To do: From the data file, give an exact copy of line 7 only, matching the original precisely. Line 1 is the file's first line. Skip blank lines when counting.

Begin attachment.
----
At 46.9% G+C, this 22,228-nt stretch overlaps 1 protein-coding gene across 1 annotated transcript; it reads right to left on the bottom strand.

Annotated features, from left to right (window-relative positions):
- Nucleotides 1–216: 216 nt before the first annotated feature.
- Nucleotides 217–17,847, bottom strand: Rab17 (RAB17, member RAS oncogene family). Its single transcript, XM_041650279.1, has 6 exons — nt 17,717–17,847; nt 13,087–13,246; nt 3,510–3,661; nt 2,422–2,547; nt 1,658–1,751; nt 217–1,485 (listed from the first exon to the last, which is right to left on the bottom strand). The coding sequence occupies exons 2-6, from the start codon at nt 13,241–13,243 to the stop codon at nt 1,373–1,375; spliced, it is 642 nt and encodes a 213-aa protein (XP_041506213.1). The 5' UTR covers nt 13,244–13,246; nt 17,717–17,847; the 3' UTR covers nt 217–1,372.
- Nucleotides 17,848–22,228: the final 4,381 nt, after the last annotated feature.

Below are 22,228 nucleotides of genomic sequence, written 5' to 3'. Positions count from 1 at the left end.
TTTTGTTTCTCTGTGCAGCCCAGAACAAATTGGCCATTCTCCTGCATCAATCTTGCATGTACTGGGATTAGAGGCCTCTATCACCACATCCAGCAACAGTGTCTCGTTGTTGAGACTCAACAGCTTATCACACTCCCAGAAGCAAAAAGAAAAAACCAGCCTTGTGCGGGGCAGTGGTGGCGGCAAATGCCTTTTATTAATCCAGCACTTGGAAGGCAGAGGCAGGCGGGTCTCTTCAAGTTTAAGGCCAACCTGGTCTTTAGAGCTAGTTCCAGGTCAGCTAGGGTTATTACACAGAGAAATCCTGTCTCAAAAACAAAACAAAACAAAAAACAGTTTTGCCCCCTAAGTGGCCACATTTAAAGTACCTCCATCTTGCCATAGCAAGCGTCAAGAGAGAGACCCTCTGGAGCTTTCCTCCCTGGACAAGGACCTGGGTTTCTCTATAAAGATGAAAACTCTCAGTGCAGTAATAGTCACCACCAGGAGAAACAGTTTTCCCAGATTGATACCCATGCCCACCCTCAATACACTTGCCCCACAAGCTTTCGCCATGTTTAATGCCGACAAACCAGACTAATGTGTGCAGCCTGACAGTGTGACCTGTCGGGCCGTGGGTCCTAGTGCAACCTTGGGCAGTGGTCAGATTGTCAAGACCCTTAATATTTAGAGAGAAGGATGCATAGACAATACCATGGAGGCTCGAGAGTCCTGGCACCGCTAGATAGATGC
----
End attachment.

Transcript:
TTTTGTTTCTCTGTGCAGCCCAGAACAAATTGGCCATTCTCCTGCATCAATCTTGCATGTACTGGGATTAGAGGCCTCTATCACCACATCCAGCAACAGTGTCTCGTTGTTGAGACTCAACAGCTTATCACACTCCCAGAAGCAAAAAGAAAAAACCAGCCTTGTGCGGGGCAGTGGTGGCGGCAAATGCCTTTTATTAATCCAGCACTTGGAAGGCAGAGGCAGGCGGGTCTCTTCAAGTTTAAGGCCAACCTGGTCTTTAGAGCTAGTTCCAGGTCAGCTAGGGTTATTACACAGAGAAATCCTGTCTCAAAAACAAAACAAAACAAAAAACAGTTTTGCCCCCTAAGTGGCCACATTTAAAGTACCTCCATCTTGCCATAGCAAGCGTCAAGAGAGAGACCCTCTGGAGCTTTCCTCCCTGGACAAGGACCTGGGTTTCTCTATAAAGATGAAAACTCTCAGTGCAGTAATAGTCACCACCAGGAGAAACAGTTTTCCCAGATTGATACCCATGCCCACCCTCAATACACTTGCCCCACAAGCTTTCGCCATGTTTAATGCCGACAAACCAGACTAATGTGTGCAGCCTGACAGTGTGACCTGTCGGGCCGTGGGTCCTAGTGCAACCTTGGGCAGTGGTCAGATTGTCAAGACCCTTAATATTTAGAGAGAAGGATGCATAGACAATACCATGGAGGCTCGAGAGTCCTGGCACCGCTAGATAGATGC